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Newbie in San Antonio

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Newbie in San Antonio

Post  rllaysatx on 2/28/2011, 4:42 pm

Howdy All,

I'm just starting out In San Antonio Texas, and have a couple of questions. I am on a budget and I do not have Mel's book, yet. I have it reserved at the library, but there are a few holds before me. So maybe my questions are answered in the book.

Question 1)

I am concerned about possible crowding in my planned garden.I plan on starting out simple with one 4x4 box and 4 crops:
4 squares tomatoes
4 squares leaf lettuces
4 squares cucumbers
4 squares summer squash & zucchini.

Is this too much for one 4x4 box?

Question 2)

I've been looking online and seeing a lot of you-tube videos that help a lot. I always see that when a trellis is used, there is only one per box. Is this a hard and fast rule, or could you have more than one trellis in a 4x4?

Question 3)

Are there any recommended additions to Mel's Mix for South Central Texas?

Thank y'all for your help.

rllaysatx

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Location : San Antonio, Texas

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Re: Newbie in San Antonio

Post  elliephant on 2/28/2011, 4:57 pm

It's the zucchini/summer squash that will be too crowded/crowd the others out. They take up a lot more room than one square. Most are bush plants and the book recommends 1 per 9 squares Shocked Personally, I've grown them in their own 2x2 boxes. Are yours a vining variety (still 1 per 2 squares). I think part of the concern with trellising on more than one side is shading, but that's probably more of a benefit than a concern for you in San Antonio. The other concern would be reaching things. How were you thinking of doing it? I like a lot of trellis veggies, so most of my boxes are 2 by 8 or 10, so that all along the long edge I run a trellis.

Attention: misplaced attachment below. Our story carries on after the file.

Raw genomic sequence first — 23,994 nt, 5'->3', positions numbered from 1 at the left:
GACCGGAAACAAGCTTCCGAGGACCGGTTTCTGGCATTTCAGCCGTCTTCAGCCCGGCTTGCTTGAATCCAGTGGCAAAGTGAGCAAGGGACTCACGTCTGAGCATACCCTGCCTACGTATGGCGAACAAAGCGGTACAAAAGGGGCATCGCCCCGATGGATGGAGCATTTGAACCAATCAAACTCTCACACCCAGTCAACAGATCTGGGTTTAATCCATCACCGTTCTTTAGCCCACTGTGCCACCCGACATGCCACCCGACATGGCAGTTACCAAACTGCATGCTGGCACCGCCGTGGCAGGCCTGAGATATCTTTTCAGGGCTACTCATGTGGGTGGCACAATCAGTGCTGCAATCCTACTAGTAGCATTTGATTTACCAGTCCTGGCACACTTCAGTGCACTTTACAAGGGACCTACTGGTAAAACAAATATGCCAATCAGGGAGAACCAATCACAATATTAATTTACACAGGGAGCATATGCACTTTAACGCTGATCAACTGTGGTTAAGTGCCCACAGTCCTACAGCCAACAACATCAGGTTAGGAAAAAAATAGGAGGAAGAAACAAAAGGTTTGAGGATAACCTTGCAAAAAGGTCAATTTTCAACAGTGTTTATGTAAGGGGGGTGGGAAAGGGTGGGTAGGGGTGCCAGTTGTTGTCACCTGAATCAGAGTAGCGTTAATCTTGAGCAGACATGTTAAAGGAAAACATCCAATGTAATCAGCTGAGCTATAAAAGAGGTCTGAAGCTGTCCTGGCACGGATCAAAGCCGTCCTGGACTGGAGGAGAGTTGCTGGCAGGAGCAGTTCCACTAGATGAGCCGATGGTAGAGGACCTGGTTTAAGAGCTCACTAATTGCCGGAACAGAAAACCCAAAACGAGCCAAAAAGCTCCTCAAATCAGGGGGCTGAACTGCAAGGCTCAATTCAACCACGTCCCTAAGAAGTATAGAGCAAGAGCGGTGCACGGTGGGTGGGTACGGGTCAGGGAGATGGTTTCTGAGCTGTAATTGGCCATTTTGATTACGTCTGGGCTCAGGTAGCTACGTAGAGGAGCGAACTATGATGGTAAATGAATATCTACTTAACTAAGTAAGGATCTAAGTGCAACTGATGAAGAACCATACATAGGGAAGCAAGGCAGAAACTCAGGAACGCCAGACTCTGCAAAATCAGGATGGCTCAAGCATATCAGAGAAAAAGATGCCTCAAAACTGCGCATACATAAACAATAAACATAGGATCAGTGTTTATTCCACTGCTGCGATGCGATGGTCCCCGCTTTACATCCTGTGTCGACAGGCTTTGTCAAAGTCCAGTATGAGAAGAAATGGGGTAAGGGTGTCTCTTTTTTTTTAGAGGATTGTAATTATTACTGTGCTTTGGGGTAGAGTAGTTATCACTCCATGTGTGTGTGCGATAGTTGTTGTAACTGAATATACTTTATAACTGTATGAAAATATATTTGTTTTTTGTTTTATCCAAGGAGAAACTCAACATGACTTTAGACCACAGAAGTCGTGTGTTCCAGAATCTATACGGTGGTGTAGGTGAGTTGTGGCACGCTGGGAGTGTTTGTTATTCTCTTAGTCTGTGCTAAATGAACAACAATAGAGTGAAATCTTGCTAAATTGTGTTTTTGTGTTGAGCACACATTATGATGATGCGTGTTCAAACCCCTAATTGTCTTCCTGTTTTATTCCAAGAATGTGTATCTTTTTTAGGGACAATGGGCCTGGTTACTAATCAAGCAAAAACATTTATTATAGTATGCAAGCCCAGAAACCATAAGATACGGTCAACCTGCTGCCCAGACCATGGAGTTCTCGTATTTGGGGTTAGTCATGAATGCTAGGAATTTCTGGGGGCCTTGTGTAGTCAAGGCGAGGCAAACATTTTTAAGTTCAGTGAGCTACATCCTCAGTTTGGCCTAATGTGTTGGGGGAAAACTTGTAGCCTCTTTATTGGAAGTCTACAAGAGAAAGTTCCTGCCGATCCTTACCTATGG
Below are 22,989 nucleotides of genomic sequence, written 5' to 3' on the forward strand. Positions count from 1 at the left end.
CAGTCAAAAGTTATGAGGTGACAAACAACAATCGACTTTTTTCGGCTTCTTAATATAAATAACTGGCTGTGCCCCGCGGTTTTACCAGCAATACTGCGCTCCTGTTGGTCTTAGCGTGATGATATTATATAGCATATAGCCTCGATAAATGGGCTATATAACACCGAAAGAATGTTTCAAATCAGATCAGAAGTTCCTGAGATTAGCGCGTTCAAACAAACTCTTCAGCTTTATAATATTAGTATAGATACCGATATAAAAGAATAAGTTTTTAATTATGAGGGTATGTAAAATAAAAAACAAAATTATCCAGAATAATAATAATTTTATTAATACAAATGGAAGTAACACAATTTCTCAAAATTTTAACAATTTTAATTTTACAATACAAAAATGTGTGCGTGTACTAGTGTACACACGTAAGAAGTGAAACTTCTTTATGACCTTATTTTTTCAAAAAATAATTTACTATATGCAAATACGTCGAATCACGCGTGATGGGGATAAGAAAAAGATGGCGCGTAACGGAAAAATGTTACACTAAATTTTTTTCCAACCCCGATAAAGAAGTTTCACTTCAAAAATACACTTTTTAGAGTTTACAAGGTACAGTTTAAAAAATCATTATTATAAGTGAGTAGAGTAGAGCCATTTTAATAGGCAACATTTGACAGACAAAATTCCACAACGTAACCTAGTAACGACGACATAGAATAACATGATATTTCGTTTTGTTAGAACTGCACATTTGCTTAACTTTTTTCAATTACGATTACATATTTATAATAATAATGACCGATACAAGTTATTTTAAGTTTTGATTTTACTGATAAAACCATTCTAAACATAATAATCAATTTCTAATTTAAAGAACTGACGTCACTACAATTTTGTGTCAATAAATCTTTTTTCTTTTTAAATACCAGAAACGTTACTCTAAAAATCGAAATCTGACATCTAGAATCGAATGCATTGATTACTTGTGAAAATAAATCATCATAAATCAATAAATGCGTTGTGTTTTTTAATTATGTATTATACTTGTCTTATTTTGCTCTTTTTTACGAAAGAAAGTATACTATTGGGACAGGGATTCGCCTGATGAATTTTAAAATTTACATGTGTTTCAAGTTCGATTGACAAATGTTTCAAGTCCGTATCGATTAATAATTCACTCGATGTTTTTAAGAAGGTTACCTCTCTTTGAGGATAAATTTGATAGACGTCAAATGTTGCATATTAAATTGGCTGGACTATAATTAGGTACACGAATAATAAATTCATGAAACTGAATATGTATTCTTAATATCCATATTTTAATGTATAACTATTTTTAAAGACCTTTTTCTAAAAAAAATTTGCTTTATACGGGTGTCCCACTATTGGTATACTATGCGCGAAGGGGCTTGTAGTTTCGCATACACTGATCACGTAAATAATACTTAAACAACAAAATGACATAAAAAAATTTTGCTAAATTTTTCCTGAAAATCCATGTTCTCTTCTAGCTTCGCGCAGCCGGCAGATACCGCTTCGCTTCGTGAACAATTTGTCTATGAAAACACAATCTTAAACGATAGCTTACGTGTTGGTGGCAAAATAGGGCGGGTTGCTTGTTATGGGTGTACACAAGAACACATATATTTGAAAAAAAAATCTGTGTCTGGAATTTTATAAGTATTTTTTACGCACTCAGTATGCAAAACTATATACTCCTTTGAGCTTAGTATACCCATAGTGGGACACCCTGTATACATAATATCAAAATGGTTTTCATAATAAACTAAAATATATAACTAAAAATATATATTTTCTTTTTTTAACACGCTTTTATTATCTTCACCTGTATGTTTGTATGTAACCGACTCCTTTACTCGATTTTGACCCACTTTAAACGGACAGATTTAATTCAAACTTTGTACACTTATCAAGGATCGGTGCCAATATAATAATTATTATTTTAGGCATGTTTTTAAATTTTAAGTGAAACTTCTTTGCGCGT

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Re: Newbie in San Antonio

Post  quiltbea on 2/28/2011, 4:59 pm

Welcome to the group.

I'll try to help a little here.

The zucchini will take 9 squares so I'd find something else instead. Its not a vining plant that will grow up a trellis and out of your way. The squash I find need more than one square as well.
Tomatoes do well with one square because they grow upwards. You can stake them or use strings tied to a bar across the top and train them up the string.

Can you see the garden twine I used to string my tomatoes? It runs from a bar across the top of the green 7-ft fence posts I use for trellises, to the base of the plant. Every week you just bend the top of the tomato around the twine a full turn.

We put trellises on only one side so we can reach all the plants in the bed. If you put trellises on 2 sides, you are hampered by them. You have to be able to get to all your plants easily. Keep the trellises on one side, the north side, of your box so they don't shade out the other plants.

You could put peppers in place of the zucchini and squash or eggplants instead. Just a suggestion.